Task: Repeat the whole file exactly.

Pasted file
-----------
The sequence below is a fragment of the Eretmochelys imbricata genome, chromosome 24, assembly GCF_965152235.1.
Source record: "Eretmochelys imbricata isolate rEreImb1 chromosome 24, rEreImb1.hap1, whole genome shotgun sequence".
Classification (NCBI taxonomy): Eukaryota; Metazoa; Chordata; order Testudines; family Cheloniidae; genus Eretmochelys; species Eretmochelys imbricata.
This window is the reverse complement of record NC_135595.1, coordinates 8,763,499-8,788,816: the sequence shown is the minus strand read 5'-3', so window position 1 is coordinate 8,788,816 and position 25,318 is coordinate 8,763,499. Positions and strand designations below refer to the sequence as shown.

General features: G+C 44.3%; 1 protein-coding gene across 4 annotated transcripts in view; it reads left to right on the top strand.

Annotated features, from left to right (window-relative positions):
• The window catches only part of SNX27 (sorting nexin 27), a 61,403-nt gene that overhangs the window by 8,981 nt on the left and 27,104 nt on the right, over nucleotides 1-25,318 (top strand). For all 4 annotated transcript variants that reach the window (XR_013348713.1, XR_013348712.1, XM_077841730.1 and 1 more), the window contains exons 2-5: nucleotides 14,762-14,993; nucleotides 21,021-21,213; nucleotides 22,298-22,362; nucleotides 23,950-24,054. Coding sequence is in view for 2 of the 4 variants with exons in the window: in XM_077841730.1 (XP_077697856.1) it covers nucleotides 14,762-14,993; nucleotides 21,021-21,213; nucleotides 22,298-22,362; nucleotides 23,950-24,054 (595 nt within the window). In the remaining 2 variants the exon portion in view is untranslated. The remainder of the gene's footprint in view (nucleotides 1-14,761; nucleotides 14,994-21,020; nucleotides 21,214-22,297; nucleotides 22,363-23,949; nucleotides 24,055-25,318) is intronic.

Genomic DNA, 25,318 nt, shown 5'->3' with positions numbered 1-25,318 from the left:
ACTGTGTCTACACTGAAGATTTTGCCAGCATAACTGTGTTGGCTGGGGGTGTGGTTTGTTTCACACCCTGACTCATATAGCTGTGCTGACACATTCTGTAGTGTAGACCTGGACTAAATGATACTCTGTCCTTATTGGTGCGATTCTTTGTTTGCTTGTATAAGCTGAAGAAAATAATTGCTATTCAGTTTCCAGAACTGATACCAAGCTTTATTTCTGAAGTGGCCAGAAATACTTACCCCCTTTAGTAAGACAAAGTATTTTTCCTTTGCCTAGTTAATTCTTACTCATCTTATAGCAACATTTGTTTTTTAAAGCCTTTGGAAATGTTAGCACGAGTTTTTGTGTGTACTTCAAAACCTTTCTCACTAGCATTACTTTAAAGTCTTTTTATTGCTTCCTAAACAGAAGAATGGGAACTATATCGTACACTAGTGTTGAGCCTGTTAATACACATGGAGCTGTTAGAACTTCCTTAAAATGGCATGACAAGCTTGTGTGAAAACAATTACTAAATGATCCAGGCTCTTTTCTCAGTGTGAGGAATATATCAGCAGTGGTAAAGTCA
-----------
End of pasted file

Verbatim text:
The sequence below is a fragment of the Eretmochelys imbricata genome, chromosome 24, assembly GCF_965152235.1.
Source record: "Eretmochelys imbricata isolate rEreImb1 chromosome 24, rEreImb1.hap1, whole genome shotgun sequence".
Classification (NCBI taxonomy): Eukaryota; Metazoa; Chordata; order Testudines; family Cheloniidae; genus Eretmochelys; species Eretmochelys imbricata.
This window is the reverse complement of record NC_135595.1, coordinates 8,763,499-8,788,816: the sequence shown is the minus strand read 5'-3', so window position 1 is coordinate 8,788,816 and position 25,318 is coordinate 8,763,499. Positions and strand designations below refer to the sequence as shown.

General features: G+C 44.3%; 1 protein-coding gene across 4 annotated transcripts in view; it reads left to right on the top strand.

Annotated features, from left to right (window-relative positions):
• The window catches only part of SNX27 (sorting nexin 27), a 61,403-nt gene that overhangs the window by 8,981 nt on the left and 27,104 nt on the right, over nucleotides 1-25,318 (top strand). For all 4 annotated transcript variants that reach the window (XR_013348713.1, XR_013348712.1, XM_077841730.1 and 1 more), the window contains exons 2-5: nucleotides 14,762-14,993; nucleotides 21,021-21,213; nucleotides 22,298-22,362; nucleotides 23,950-24,054. Coding sequence is in view for 2 of the 4 variants with exons in the window: in XM_077841730.1 (XP_077697856.1) it covers nucleotides 14,762-14,993; nucleotides 21,021-21,213; nucleotides 22,298-22,362; nucleotides 23,950-24,054 (595 nt within the window). In the remaining 2 variants the exon portion in view is untranslated. The remainder of the gene's footprint in view (nucleotides 1-14,761; nucleotides 14,994-21,020; nucleotides 21,214-22,297; nucleotides 22,363-23,949; nucleotides 24,055-25,318) is intronic.

Genomic DNA, 25,318 nt, shown 5'->3' with positions numbered 1-25,318 from the left:
ACTGTGTCTACACTGAAGATTTTGCCAGCATAACTGTGTTGGCTGGGGGTGTGGTTTGTTTCACACCCTGACTCATATAGCTGTGCTGACACATTCTGTAGTGTAGACCTGGACTAAATGATACTCTGTCCTTATTGGTGCGATTCTTTGTTTGCTTGTATAAGCTGAAGAAAATAATTGCTATTCAGTTTCCAGAACTGATACCAAGCTTTATTTCTGAAGTGGCCAGAAATACTTACCCCCTTTAGTAAGACAAAGTATTTTTCCTTTGCCTAGTTAATTCTTACTCATCTTATAGCAACATTTGTTTTTTAAAGCCTTTGGAAATGTTAGCACGAGTTTTTGTGTGTACTTCAAAACCTTTCTCACTAGCATTACTTTAAAGTCTTTTTATTGCTTCCTAAACAGAAGAATGGGAACTATATCGTACACTAGTGTTGAGCCTGTTAATACACATGGAGCTGTTAGAACTTCCTTAAAATGGCATGACAAGCTTGTGTGAAAACAATTACTAAATGATCCAGGCTCTTTTCTCAGTGTGAGGAATATATCAGCAGTGGTAAAGTCA